Women speak out through Monologues
So, when the show was first done downtown, guys would call up and say: Can I have tickets to The Vagina Dialogues? And women would call up and say: Can I have tickets to The Monologues? I’ve heard people call it The Viagra Chronicles. And there was this punk ticket taker, and she would say: Listen, if you can’t say the name, you can’t come. Now, try again, try again.
— The Vagina Monologues by Eve Ensler
People in Kamloops aren’t having trouble with the name, however, and tickets are moving well for the three-night run of the play that has, on occasion, led to controversy.
For example, in 2007, three students in New York were suspended for reading excerpts of the play during a literary event.
The principal explained he did so because he had told the students the excerpt would be improper for young children, who might be in the audience, to hear.
In 2008, the Seattle Times refused to run an ad promoting the play, citing the graphic nature of a heart-shaped image being used to promote it.
Last year, flyers promoting the show in Summerland were torn down.
In Kamloops, however, the play has been performed for years with little reaction.
“Not really,” McLean said of local reaction.
“I’ve heard of some people who were offended by a certain monologue or another, but they are meant to be heard without judgment, as they are real true experiences had by women.”
The one reaction she has seen in recent years is sold-out audiences, leading organizers to expand it from one night to three.
Rebecca McLean has produced the play for the past two years and will again be doing so when it opens on Feb. 23 at the Kamloops Convention Centre.
Through the Dames Investing in Social Harmony group, which sponsors it, the run not only supports the annual charity designated by Ensler — this year, it’s women and children in Haiti — but also provides money for local charities.
Last year, the Kamloops run led to more than $20,000 being donated to organizations in the city.
This year, the beneficiaries will be the Family Tree Drop-in Centre, Emerald House and the YMCA-YWCA’s program for children who witness abuse.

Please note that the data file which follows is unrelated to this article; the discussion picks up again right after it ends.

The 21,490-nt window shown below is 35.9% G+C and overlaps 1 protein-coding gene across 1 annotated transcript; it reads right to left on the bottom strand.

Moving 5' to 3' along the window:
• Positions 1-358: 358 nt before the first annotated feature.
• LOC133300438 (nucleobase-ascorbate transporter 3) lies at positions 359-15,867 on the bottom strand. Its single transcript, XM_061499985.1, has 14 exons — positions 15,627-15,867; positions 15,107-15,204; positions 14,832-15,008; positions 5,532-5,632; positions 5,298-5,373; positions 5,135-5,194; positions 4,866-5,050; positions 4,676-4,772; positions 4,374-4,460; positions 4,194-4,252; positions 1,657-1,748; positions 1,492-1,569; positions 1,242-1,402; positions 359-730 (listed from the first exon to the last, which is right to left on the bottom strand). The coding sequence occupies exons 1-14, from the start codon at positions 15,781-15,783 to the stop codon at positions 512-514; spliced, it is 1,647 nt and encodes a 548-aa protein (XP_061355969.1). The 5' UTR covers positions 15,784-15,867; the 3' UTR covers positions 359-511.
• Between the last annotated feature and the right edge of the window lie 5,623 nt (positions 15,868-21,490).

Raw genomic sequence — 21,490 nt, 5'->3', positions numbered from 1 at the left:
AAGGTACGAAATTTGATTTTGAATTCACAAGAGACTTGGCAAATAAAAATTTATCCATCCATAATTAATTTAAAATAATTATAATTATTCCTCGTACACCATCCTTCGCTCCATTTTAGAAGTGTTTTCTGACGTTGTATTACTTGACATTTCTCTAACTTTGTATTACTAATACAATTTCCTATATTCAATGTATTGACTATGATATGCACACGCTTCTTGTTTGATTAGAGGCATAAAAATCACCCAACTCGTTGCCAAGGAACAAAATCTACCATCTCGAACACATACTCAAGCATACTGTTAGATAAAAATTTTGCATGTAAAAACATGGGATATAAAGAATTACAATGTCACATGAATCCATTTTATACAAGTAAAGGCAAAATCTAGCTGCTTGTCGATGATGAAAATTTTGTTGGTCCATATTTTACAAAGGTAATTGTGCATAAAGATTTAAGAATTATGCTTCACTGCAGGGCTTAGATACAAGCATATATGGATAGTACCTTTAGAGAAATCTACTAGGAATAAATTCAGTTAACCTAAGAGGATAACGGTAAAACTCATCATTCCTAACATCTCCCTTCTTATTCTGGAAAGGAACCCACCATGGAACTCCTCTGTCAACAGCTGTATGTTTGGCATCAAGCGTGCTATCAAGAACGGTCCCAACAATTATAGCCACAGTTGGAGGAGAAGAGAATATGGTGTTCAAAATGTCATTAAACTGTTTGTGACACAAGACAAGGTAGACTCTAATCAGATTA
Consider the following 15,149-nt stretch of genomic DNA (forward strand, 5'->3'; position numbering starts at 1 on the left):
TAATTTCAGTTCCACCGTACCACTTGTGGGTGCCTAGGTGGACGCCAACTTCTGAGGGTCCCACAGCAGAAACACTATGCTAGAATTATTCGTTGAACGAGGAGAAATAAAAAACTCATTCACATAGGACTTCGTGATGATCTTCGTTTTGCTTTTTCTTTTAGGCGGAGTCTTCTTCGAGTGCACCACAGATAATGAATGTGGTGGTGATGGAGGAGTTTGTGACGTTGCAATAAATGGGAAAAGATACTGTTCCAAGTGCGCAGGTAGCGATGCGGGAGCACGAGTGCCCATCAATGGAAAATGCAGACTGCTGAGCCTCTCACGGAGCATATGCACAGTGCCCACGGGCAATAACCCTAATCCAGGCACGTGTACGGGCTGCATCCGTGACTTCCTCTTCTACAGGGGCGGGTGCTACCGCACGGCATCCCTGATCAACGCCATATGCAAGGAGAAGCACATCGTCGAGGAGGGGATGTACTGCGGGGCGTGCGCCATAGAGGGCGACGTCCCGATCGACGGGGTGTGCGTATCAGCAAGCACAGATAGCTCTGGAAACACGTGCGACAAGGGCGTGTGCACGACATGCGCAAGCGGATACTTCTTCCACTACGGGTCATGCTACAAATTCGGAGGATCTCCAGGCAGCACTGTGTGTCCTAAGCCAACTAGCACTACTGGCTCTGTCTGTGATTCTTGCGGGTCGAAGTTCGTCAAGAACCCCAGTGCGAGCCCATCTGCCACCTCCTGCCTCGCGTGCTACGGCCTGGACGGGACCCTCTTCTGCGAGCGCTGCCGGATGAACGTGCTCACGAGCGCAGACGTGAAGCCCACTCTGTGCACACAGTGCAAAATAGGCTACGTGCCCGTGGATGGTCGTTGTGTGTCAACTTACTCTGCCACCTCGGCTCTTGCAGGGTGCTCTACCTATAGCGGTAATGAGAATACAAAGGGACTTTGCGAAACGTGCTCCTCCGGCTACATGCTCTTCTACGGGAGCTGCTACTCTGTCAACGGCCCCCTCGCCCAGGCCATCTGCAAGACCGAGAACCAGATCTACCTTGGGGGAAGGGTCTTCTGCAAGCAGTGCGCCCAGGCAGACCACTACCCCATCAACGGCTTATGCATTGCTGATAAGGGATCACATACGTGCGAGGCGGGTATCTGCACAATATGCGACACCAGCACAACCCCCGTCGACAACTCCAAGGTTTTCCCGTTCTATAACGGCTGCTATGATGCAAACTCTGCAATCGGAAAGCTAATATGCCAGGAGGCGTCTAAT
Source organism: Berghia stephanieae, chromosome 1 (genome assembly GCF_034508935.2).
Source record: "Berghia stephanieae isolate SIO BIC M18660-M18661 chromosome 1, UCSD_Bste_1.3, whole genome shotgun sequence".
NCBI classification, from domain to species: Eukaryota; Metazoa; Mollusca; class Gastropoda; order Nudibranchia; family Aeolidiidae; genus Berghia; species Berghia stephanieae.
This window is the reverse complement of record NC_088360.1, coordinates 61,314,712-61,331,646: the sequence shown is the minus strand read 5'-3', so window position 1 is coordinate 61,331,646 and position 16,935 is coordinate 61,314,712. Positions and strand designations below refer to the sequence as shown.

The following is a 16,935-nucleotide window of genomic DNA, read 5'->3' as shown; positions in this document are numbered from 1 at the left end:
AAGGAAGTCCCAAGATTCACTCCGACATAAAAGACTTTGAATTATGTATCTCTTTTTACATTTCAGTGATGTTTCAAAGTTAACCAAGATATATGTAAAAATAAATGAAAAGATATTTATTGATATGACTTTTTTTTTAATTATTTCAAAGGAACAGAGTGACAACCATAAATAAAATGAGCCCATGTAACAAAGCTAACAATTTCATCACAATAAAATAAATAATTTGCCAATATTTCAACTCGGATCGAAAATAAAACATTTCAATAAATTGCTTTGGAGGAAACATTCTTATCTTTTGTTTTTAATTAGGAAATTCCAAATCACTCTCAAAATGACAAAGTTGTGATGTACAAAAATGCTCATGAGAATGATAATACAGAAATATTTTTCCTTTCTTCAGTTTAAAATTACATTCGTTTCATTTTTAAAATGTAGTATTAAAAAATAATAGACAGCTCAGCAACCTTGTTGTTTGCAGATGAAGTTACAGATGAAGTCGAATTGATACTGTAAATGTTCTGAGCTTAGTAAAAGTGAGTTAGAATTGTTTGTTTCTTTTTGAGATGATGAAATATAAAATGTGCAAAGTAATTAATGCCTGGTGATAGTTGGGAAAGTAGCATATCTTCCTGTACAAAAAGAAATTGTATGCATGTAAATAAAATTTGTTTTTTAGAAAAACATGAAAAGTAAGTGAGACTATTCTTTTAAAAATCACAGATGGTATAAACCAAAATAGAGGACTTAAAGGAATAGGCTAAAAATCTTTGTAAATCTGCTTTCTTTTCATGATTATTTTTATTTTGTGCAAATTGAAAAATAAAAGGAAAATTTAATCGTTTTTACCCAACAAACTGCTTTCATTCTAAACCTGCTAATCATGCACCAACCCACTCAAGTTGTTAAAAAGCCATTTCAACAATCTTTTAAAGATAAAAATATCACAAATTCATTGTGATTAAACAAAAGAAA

Ensler has some specific rules for anyone staging the play and one of the biggest is that anyone who wants to be involved must be accepted.
That means a large cast for McLean, who said there are 32 women who will read the vignettes, including a grandmother-granddaughter duo.
Another estimated 40 will work as volunteers.
“Everybody wants to be a part of the ` thing,” McLean said.
One of the key components takes place in the lobby, McLean said, where there will be plenty of merchandise on sale, all vagina-themed, ranging from T-shirts to chocolates to hand mirrors.
Even the cast party is being turned into a fundraiser.
Unlike most cast parties that wrap a production, this one will be held on March 15 at The Blue Grotto, 319 Victoria St., at 7 p.m.
It’s open to the public for $5 — cast members and volunteers get in free — and will feature another Ensler project, readings from A Memory, A Monologue, A Rant and A Prayer, an anthology of writings about violence against women.
Eight men will do those readings and money raised will go to the SHOP program run the AIDS Society of Kamloops.
Tickets for The Vagina Monologues are $20 for theatre seating and $25 for table seating.
Tables are available for groups of four, five or six and must be bought at one time.
Doors open at 6 p.m. and the show begins at 7 p.m.
In addition to the merchandise tables, there will be silent auction items available and a cash bar.
Tickets are available at the Kamloops Live Box Office, 1025 Lorne St., 250-374-5483, kamloops